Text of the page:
June 2020

A data-driven approach for detecting gait events during turning in people with Parkinson's disease and freezing of gait.

Gait Posture 2020 07 23;80:130-136. Epub 2020 May 23.

eMedia Research Lab/STADIUS, Department of Electrical Engineering (ESAT), KU Leuven, Andreas Vesaliusstraat 13, 3000 Leuven, Belgium.

Background: Manual annotation of initial contact (IC) and end contact (EC) is a time consuming process. There are currently no robust techniques available to automate this process for Parkinson's disease (PD) patients with freezing of gait (FOG).

Objective: To determine the validity of a data-driven approach for automated gait event detection.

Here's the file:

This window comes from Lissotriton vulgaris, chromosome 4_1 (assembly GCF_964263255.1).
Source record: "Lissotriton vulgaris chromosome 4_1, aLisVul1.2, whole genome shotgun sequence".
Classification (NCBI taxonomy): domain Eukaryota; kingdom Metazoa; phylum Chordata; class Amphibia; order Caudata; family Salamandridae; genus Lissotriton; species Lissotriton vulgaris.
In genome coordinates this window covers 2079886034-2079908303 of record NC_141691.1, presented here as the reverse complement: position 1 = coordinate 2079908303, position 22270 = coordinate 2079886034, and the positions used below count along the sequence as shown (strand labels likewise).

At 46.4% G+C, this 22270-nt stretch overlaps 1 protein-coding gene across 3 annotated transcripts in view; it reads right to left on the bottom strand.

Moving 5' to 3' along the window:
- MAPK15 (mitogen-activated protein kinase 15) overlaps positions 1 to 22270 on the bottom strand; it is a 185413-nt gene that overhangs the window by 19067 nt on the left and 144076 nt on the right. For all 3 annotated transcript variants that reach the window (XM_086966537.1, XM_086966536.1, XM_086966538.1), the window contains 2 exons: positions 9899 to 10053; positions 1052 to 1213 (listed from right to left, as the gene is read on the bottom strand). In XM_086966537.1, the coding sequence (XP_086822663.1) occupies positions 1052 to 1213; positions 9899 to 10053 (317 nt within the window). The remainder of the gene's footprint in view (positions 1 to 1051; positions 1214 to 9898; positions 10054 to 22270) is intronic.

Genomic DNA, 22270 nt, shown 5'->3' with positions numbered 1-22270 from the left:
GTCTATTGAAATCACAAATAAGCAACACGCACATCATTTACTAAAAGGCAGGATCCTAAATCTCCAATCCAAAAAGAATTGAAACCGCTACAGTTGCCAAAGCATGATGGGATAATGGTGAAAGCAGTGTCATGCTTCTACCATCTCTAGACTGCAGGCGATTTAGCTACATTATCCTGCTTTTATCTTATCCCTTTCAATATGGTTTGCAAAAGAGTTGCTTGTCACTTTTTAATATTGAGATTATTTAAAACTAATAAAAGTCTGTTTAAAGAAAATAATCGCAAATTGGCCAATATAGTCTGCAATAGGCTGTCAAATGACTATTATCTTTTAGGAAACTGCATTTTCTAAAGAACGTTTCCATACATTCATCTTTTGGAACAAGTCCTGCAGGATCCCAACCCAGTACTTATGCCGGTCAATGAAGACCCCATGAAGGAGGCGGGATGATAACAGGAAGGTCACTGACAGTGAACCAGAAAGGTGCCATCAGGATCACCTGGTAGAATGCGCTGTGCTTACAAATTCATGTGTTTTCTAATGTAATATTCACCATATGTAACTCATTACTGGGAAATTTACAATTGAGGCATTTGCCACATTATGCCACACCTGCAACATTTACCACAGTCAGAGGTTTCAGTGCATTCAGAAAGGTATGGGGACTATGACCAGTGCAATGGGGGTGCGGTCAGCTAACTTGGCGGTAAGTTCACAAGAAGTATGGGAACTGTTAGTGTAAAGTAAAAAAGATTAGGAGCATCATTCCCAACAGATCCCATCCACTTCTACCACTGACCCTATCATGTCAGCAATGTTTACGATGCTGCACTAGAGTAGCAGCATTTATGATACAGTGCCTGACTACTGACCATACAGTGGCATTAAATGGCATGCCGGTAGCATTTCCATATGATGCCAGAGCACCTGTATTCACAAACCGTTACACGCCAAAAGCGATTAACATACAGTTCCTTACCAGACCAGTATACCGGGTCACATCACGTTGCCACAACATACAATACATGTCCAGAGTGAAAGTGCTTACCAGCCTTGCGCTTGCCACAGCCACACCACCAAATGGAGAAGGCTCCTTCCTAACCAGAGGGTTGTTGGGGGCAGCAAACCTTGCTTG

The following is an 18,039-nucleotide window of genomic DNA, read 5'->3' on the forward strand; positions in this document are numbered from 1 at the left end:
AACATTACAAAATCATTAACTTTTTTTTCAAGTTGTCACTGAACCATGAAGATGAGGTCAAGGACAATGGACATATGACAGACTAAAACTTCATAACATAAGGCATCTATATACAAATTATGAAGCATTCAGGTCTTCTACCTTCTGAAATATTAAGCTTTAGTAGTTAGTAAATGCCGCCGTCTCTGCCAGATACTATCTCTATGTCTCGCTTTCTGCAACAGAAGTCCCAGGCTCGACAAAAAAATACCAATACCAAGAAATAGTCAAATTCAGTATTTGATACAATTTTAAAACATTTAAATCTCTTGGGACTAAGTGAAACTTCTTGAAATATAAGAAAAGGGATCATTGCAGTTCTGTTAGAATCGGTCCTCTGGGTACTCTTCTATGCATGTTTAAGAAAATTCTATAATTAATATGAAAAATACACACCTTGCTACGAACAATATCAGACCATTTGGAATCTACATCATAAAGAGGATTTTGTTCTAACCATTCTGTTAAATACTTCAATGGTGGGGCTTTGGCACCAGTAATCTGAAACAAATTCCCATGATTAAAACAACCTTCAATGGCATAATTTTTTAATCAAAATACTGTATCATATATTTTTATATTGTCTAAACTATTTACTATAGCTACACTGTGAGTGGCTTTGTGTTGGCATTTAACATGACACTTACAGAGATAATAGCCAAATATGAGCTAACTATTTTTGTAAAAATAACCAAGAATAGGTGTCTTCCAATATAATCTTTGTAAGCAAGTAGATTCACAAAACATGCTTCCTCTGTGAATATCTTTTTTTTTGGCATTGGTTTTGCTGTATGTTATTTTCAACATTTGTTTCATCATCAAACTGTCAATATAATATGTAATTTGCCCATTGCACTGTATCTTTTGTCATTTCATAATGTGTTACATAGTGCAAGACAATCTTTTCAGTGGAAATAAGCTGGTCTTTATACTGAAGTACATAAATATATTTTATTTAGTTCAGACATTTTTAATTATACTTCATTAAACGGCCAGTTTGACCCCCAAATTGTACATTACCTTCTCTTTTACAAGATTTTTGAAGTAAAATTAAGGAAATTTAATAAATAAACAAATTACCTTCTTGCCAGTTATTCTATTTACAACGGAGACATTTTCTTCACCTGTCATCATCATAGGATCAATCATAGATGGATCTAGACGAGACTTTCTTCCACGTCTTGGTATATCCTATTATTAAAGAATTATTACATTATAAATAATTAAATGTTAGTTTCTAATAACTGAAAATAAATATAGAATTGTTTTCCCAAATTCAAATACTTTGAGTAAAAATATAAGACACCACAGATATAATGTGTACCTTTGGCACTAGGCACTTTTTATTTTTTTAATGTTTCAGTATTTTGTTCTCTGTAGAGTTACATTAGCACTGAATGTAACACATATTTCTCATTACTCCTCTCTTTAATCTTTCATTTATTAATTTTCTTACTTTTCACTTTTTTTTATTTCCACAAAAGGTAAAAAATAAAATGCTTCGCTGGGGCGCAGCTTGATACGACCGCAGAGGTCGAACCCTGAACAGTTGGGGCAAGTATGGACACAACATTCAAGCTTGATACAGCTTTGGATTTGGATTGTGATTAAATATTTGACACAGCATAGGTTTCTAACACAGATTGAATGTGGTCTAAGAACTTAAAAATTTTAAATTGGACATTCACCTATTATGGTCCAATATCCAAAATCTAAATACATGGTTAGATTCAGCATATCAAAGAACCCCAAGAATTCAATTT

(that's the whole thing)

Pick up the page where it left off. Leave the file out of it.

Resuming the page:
Methods: 15 freezers were asked to complete several straight-line and 360 degree turning trials in a 3D gait laboratory during the off-period of their medication cycle. Trials that contained a freezing episode were indicated as freezing trials (FOG) and trials without a freezing episode were termed as functional gait (FG). Furthermore, the highly varied gait data between onset and termination of a FOG episode was excluded. A Temporal Convolutional Neural network (TCN) was trained end-to-end with lower extremity kinematics. A Bland-Altman analysis was performed to evaluate the agreement between the results of the proposed model and the manual annotations.